Toxic waste, toxic treatment
In 1983, it was asked: "What was it like to really live in Arizona, as opposed to the high-energy, air-conditioned, water-sogged oasises that now rupture the terrain?" In 1923, a retired street-car conductor from Kansas City, John Timothy Page, and his wife Sarah, sought to find out.
The "worn-out land" Page found beside the Oracle highway, which, since the 1880s, had been over-grazed by cattle and taken over by harvester ants and kangaroo rats, had been stripped of the native grasses to leave prickly pears, stubby mesquites and weeds. For 18 years of the Pages' lives, rainwater was hoarded, run into pack-rat middens and diverted to feed the earth in the most efficient manner. The Pages had no electricity, no running water except what came from the sky, no horse, not even a well.
Lucy Levering, their niece, said in a 1983 interview, "some people going by on the Oracle Road would look over and see this little green patch there, and I used to refer to it as 'God's Little Acre'."
On January 22, 1941, Page turned over his half section of land to the Arizona Board of Regents for $10. The adjoining half section of land was purchased later that year for another $10, and the entire section was called the Page Ranch International Center for Arid Lands Agriculture.
The focus and philosophy for Page Ranch, as recorded by the UA, claimed that it could "become a unique field station for experimental research and demonstration projects related to appropriate systems and technologies for living in arid regions. The focus could be on rural and remote situations, with an emphasis towards self-sufficiency, decentralization and appropriateness for developing nations."
But the university did not, in fact, "continue the work begun by an old man with vision and a deep love for the land in his heart."
They turned the Page Ranch into a landfill.
Pictures of the Page Ranch in later years show workers in hard hats, gas masks and white suits standing with truckloads full of laboratory waste, chucking containers and drums into pits of fire.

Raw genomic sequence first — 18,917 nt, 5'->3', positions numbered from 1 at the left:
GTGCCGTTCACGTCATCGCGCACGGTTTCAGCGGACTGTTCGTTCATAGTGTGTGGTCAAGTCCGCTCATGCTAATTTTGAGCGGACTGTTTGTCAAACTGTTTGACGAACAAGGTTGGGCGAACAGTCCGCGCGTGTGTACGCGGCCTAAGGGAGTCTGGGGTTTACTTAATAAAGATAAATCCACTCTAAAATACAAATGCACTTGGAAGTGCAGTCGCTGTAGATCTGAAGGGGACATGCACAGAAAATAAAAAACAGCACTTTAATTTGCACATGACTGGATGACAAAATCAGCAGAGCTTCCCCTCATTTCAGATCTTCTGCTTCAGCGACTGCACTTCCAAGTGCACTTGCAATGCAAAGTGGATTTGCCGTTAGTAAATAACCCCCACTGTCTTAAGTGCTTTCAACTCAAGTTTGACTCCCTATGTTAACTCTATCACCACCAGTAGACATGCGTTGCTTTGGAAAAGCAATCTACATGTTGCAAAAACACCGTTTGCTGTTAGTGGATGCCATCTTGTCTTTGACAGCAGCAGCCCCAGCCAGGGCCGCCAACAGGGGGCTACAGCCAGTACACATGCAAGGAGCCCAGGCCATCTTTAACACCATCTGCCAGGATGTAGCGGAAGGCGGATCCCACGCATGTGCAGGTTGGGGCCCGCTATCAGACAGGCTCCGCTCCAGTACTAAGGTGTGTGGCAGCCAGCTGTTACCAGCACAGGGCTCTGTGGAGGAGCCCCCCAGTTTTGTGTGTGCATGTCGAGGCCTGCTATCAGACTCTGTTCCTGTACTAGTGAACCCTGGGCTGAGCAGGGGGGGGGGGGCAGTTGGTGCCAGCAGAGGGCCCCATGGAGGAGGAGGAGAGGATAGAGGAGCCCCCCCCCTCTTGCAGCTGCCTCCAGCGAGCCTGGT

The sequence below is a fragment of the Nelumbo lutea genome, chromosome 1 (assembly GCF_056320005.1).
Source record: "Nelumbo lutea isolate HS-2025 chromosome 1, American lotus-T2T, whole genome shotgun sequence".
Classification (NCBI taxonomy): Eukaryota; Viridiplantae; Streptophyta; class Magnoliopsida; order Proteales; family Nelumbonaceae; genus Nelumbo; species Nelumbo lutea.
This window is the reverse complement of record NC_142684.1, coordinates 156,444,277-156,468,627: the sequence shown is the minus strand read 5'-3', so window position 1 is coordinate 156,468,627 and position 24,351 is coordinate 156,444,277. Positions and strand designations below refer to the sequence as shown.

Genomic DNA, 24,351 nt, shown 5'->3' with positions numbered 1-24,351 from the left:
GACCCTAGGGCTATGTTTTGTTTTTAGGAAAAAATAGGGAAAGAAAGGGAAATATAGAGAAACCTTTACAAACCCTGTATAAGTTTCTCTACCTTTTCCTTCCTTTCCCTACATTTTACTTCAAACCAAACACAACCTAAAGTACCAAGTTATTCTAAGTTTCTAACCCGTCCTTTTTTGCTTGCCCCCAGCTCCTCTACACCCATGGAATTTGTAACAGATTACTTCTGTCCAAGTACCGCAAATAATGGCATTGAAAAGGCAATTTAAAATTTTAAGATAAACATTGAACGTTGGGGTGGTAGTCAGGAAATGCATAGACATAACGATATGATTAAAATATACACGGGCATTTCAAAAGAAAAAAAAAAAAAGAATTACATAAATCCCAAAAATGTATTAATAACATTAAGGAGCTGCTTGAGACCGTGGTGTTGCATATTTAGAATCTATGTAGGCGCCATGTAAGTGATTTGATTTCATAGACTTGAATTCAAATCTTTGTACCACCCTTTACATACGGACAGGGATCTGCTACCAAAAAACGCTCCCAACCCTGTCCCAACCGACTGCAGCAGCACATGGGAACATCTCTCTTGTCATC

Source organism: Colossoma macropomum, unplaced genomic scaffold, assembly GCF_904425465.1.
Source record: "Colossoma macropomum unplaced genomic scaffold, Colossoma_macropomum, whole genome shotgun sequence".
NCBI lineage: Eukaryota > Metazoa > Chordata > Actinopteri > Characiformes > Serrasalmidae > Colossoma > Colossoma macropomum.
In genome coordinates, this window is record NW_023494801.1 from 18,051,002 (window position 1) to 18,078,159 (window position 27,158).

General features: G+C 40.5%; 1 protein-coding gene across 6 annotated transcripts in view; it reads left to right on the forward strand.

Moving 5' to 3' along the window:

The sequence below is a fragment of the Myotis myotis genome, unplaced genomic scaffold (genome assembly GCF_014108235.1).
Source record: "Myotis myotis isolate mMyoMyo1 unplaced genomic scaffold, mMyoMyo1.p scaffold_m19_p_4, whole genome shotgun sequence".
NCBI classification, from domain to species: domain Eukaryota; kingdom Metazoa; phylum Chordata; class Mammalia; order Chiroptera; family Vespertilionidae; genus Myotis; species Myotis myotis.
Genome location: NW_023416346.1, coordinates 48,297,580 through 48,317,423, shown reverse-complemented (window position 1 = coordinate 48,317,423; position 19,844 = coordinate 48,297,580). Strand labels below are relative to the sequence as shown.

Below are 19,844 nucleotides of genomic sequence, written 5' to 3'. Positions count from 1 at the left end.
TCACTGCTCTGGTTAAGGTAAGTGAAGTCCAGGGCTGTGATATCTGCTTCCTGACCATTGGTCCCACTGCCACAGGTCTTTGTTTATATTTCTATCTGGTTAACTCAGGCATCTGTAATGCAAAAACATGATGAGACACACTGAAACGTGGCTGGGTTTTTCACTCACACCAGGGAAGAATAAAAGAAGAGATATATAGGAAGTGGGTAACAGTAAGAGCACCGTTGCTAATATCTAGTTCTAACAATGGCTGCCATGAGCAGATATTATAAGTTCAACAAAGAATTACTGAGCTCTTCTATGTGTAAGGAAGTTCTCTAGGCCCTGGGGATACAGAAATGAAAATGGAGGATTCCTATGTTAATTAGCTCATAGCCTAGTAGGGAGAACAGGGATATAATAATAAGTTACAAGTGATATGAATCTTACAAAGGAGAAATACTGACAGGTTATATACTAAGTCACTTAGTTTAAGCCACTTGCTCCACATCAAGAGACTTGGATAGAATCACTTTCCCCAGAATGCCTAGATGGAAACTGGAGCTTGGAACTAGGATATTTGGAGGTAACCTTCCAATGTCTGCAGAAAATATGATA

At the end of World War II, Wallace Fuller, a professor of soils, water and engineering at the UA, decided to dispose of radioactive materials used for experiments. He chose Page Ranch because of "low rainfall, high evaporation rates and depth to ground water." More than 280 tons of toxic waste were buried in the Page-Trowbridge Ranch, not counting radioactive and chemical wastes, as well as unreported toxic wastes buried from the late 1940s through 1977.
An inspection report from Dec. 11, 1974 says "fires and explosions do occur in the pit. Thick acid smoke is also produced. A violent explosion did occur during this inspection that did cause injury. . .The fallout of chemicals was rather minor . . . There is some...danger to humans and animals."
Chemical fires were intentionally set, resulting in clouds of smoke so dense they were mistaken in Catalina for plane crashes.
According to the UA, 43,200 pounds of radioactive material was dumped in unlined holes in one year. Containers of radioactive waste were tossed into pits and covered with soil. Liners weren't used until 1983, and the lab packing used was for the intent of later exhuming the material, an undertaking estimated to cost $7-10 million in 1986 - the year the landfill's dumping ended. But the closure plan was postponed until the 1990s.
All this is 3.3 miles from the town of Oracle's sole water supply and aquifer, and not much farther away from the wells providing water for Catalina and parts of Tucson. Carbon tetra chloride, trichlorethylene and chloroform were detected at levels from 700 to 800 feet below ground.
In 1989, the soil and soil gas was found to be contaminated with several more volatile organic compounds.
Even in a best-case scenario, Web Parton reported in his University of Arizona Page-Trowbridge Ranch Radioactive/Toxic Waste Landfill Report: "The impermeable life expectancy of an FML (Flexible Membrane Liner, which was not used) is about 28 years."
All precautions and barriers were removed, to be cost-efficient, except for the layer of clay. The UA bought 17,000 tons of the cheapest clay it could find - clay that, according to Steve Holland, director of the UA Office of Risk Management and Safety, "did not meet the permeability specification" - then delayed payment until a lawsuit was brought against them. The UA then changed their minds about the clay and decided instead to cap the landfill with a Soil Infiltration Barrier, which would combine the inferior clay with contaminated soil from the Page Ranch site. Essentially, the radioactive landfill was sealed with dirt.
Page Ranch is potentially, as Parton says, "a toxic time bomb ticking in the midst of some unsuspecting developers' sunny paradise." Who is drinking this chloroform-ridden water? Who has been breathing in the soot-filled air? Who has been eating the beef from the cattle allowed to graze on the radioactive landfill since 1992?
We may never know answers to any of these questions. But ultimately, we have our fair University of Arizona to thank for the desiccation of an old man's dream, the ravaging of a restored parcel of land and the uncertainty of knowing where 50 years of radioactive and toxic waste has gone.